Double the pleasure
Posted by alison at wakefieldlibraries
Don’t miss our next author event on Wednesday 24 June when we have not one but two authors introducing their novels. The talk will start at 7.15 pm but do join us before for tea and coffee. The event is free but please contact Wakefield Library on 01924 305376 to reserve a place.
Our authors are Debbie Taylor and Robert Williams.
Debbie Taylor is the founder and Editorial Director of Mslexia. She has worked as Editor at New Internationalist and Writing Women magazines and as a writer, researcher and project manager for many organisations, including Oxfam, Anti-Slavery, BBC 2, Channel 4, UNICEF and WHO. Her novels include The Fourth Queen and Hungry Ghosts. She lives in a decommissioned lighthouse at the mouth of the Tyne with her husband and daughter.
Her novel Herring Girl is a time-slip novel investigating a century-old murder and the possibility of reincarnation. It centres on a schoolboy called Ben who wants a sex-change because he believes he has literally been born into the wrong body. Debbie says ”The book is set on the bank of the River Tyne in North Shields where I live, in two main time periods: 1898 at the peak of the herring fishing boom, and 2007 over a century later. I’ve been calling it a historical paranormal romantic crime mystery – why stick to one genre when you can have four?”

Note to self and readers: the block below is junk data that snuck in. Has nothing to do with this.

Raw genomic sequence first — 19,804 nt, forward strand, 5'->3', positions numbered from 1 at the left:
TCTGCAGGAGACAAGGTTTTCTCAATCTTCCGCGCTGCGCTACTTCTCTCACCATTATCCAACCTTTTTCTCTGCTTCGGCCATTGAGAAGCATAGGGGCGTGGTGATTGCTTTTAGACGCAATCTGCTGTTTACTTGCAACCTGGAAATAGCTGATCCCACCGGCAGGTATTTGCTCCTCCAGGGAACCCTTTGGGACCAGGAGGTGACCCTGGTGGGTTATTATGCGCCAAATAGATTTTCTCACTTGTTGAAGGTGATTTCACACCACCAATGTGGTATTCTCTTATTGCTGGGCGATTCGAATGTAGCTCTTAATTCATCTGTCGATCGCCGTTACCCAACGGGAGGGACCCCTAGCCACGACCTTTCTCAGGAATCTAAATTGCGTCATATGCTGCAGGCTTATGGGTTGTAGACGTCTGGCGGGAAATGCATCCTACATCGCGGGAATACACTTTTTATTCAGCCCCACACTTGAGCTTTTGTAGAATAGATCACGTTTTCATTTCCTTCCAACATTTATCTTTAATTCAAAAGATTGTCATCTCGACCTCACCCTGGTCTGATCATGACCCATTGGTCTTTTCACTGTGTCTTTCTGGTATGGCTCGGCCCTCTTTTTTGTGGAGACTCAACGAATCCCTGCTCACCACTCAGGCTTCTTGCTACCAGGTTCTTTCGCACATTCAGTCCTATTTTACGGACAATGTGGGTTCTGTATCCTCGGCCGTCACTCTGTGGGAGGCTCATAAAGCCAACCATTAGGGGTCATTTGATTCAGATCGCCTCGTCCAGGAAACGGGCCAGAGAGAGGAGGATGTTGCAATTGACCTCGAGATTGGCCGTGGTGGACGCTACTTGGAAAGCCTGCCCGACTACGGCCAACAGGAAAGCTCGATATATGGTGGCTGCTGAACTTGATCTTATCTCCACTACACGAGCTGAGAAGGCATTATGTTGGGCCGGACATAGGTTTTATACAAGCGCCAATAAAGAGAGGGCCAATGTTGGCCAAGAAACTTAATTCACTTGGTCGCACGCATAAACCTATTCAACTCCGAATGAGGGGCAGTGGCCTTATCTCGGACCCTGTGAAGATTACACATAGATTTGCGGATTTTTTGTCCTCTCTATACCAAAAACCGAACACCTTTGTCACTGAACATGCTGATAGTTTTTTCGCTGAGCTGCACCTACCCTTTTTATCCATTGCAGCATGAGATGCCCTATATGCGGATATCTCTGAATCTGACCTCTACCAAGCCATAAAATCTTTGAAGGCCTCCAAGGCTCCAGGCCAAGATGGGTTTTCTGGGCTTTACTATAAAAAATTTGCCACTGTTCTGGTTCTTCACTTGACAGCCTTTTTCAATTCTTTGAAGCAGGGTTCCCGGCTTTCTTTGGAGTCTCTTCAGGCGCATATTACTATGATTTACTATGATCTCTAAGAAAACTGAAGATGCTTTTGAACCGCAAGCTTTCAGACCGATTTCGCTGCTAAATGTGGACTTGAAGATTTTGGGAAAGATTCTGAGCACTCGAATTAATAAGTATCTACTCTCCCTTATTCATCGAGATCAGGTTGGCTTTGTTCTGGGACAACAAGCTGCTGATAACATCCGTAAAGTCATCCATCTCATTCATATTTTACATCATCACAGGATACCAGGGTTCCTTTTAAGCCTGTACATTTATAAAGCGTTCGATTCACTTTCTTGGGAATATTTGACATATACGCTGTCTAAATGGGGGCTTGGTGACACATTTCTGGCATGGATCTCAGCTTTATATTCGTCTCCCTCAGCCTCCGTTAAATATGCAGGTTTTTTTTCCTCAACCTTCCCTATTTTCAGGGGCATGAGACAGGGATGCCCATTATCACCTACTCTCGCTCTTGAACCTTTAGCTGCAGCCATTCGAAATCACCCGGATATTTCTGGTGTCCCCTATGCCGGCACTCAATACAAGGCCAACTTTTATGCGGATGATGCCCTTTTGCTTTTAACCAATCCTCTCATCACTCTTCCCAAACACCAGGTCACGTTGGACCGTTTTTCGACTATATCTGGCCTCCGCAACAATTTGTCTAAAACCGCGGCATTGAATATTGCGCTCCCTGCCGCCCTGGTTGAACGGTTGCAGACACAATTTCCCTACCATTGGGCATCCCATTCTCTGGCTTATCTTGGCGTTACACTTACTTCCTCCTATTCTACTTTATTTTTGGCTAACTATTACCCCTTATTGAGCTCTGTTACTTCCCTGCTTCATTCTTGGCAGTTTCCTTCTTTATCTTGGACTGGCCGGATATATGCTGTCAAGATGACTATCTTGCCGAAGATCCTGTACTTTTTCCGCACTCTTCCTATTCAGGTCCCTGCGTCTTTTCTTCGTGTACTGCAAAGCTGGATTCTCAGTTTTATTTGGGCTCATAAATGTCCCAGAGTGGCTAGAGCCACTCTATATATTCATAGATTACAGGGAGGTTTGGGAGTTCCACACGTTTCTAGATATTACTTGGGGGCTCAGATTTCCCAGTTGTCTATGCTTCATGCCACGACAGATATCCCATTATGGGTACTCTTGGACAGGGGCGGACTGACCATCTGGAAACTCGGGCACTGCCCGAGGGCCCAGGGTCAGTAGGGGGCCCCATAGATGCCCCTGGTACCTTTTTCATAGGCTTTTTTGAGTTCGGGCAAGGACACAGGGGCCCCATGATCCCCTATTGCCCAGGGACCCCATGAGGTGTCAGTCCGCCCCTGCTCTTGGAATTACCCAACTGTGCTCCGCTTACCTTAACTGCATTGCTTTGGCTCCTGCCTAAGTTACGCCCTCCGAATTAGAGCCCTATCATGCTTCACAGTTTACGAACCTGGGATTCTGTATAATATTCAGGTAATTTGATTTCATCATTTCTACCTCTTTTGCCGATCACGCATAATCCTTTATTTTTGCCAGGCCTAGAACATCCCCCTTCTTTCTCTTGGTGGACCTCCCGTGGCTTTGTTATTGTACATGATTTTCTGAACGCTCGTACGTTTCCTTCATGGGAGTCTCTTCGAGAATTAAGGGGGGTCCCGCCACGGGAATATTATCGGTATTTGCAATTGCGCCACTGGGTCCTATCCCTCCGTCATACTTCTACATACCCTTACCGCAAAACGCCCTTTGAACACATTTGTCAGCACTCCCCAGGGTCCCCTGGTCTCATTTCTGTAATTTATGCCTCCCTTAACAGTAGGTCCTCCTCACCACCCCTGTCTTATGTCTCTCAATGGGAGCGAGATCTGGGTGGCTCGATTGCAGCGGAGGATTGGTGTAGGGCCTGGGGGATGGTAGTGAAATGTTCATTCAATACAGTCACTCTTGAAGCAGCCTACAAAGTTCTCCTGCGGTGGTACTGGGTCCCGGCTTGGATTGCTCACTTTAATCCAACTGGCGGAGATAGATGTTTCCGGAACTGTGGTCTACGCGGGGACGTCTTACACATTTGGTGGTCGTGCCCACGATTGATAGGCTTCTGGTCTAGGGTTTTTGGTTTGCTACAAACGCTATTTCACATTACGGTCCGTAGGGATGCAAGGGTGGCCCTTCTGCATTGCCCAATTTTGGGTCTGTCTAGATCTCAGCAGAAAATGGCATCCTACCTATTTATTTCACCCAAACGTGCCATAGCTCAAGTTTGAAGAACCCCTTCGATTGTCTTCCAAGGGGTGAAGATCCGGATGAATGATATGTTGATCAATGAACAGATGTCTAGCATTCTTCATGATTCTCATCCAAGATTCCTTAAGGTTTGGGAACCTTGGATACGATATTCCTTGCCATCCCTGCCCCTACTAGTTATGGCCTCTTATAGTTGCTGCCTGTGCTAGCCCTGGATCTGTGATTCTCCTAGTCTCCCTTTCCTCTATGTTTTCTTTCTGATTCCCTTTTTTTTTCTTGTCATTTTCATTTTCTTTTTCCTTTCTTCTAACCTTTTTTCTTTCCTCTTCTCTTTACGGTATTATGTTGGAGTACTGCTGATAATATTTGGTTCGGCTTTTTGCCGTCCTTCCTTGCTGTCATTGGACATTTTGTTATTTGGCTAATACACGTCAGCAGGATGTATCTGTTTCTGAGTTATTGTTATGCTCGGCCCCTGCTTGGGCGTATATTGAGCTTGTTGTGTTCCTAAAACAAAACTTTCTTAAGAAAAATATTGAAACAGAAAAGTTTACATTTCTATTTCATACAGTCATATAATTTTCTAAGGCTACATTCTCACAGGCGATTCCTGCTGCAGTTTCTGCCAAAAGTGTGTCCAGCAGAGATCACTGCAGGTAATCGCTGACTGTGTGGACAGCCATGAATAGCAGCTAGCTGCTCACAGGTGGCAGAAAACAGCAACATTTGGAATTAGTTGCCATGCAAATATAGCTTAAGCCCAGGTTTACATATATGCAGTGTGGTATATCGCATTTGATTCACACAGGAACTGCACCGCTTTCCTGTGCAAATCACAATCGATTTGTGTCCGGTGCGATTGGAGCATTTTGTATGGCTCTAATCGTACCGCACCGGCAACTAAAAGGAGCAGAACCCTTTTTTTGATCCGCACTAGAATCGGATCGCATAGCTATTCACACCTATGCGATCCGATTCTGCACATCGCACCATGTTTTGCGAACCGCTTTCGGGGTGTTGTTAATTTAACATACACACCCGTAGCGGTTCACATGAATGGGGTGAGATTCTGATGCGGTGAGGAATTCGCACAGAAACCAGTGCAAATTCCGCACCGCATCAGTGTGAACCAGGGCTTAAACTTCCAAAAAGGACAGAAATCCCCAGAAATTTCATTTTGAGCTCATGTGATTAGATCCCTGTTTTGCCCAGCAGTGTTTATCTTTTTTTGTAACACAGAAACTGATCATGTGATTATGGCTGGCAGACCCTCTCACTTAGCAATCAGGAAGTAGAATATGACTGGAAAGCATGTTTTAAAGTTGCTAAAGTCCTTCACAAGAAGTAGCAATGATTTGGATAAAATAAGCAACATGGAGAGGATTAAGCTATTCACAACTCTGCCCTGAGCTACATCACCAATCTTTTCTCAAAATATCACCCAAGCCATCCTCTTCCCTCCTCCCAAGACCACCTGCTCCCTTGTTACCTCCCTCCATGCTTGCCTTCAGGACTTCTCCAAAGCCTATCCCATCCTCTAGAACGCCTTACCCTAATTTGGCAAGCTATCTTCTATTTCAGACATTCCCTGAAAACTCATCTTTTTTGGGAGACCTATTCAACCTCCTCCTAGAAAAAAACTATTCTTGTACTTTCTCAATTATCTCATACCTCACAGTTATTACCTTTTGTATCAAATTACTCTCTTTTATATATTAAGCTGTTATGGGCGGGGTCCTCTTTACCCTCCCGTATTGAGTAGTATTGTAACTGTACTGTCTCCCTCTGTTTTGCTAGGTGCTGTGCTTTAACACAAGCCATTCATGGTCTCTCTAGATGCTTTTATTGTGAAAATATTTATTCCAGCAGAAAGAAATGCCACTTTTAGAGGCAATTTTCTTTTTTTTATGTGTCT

Robert Williams grew up in Clitheroe, Lancashire and currently lives in Manchester. His first novel, Luke and Jon, won a Betty Trask Award, was translated into six languages and called ‘a hugely impressive debut’ in the Daily Telegraph. His second novel, How the Trouble Started, was shortlisted for the Portico Prize for Fiction. He has worked in a secondary school library, as a bookseller for Waterstones, and has written and released music under the name The Library Trust.
Into the Trees grew from a single image: that of a baby screaming inconsolably, an exhausted father holding her late in the night, comforting, singing for her, all to no avail; this is a baby that will not be soothed. It develops into a story of a traumatic night under the ancient trees of Bleasdale Forest and its aftermath. Robert says ”
I think the book is about imperfect lives. How people strive and fail, but sometimes succeed, in living the life that is in front of them, not the life they would have chosen necessarily, but that one that is there to be lived.”
Come and meet them on 24 June and contact your library if you would like a copy of either of the books to read before the event.